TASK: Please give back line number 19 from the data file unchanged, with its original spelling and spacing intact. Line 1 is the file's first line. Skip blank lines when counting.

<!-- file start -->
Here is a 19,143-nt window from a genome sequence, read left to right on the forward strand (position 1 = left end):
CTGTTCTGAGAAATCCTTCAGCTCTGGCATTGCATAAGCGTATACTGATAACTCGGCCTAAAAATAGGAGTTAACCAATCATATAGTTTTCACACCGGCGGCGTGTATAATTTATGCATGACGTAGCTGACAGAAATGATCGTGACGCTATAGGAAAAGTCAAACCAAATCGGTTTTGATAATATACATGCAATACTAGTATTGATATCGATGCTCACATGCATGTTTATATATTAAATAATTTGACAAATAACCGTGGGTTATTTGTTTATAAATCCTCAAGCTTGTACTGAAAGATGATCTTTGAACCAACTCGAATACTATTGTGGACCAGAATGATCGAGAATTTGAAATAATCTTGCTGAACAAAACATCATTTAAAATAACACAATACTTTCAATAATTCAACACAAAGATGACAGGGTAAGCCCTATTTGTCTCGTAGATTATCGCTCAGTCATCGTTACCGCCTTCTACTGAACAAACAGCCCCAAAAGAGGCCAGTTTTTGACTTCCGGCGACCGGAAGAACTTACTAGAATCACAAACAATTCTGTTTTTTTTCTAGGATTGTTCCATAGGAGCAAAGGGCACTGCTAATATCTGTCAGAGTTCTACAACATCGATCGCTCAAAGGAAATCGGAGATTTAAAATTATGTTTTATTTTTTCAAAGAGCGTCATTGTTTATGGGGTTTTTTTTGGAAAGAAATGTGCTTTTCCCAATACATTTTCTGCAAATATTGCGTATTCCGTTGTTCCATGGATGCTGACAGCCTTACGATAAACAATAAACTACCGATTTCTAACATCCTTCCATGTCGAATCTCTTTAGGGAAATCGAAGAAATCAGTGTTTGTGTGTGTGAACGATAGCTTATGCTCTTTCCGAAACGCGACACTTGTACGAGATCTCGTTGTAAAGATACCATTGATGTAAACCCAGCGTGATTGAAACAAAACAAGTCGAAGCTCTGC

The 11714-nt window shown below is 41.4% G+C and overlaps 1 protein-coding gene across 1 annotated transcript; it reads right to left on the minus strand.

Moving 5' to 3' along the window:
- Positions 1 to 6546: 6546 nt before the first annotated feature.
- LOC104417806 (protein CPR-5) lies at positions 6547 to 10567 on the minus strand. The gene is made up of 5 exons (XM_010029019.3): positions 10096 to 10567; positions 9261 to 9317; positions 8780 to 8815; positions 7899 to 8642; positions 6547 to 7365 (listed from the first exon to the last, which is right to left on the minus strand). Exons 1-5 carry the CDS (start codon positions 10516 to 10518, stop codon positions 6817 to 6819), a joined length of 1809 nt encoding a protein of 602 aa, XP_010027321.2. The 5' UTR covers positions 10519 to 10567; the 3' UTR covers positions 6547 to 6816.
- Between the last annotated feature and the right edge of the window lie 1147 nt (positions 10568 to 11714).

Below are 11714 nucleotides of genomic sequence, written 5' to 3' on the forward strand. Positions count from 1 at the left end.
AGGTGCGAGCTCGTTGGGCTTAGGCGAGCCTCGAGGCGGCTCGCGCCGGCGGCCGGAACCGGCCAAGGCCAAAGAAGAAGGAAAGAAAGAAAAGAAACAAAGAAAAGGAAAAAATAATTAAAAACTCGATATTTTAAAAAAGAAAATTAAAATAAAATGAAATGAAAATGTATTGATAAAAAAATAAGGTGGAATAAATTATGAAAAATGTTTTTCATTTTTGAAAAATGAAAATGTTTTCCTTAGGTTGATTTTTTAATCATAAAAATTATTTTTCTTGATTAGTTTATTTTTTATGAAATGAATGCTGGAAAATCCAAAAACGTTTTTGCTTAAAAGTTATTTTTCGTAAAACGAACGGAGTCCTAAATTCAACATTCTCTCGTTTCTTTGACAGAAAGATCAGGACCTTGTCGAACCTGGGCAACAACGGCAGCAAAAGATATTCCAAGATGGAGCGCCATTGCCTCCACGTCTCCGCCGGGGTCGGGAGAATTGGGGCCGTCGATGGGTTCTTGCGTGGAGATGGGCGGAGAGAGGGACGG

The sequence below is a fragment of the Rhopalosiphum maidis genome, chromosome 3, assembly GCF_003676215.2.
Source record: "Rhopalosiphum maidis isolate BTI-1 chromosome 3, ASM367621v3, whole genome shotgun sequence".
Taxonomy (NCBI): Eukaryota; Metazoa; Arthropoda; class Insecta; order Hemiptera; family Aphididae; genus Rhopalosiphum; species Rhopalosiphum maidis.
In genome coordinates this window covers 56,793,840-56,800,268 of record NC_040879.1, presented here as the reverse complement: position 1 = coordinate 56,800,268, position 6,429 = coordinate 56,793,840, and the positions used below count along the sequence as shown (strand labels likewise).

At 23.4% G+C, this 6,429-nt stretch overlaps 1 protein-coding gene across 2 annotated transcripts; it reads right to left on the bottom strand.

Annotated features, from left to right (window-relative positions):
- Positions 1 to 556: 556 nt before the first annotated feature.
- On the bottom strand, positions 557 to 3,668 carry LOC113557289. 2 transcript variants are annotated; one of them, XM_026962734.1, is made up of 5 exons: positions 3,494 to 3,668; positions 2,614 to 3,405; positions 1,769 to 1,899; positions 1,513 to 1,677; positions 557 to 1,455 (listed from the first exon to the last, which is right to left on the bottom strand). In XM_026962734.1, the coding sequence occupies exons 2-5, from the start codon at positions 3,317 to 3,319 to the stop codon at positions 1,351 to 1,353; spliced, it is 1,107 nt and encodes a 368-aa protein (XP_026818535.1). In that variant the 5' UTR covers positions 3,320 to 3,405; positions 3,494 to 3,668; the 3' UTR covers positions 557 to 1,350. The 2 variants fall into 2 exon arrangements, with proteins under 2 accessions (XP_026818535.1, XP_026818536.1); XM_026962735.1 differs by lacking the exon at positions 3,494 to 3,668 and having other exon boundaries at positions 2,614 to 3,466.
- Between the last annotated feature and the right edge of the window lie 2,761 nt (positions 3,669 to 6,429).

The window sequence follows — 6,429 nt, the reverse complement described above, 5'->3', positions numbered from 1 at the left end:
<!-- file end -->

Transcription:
The window sequence follows — 6,429 nt, the reverse complement described above, 5'->3', positions numbered from 1 at the left end: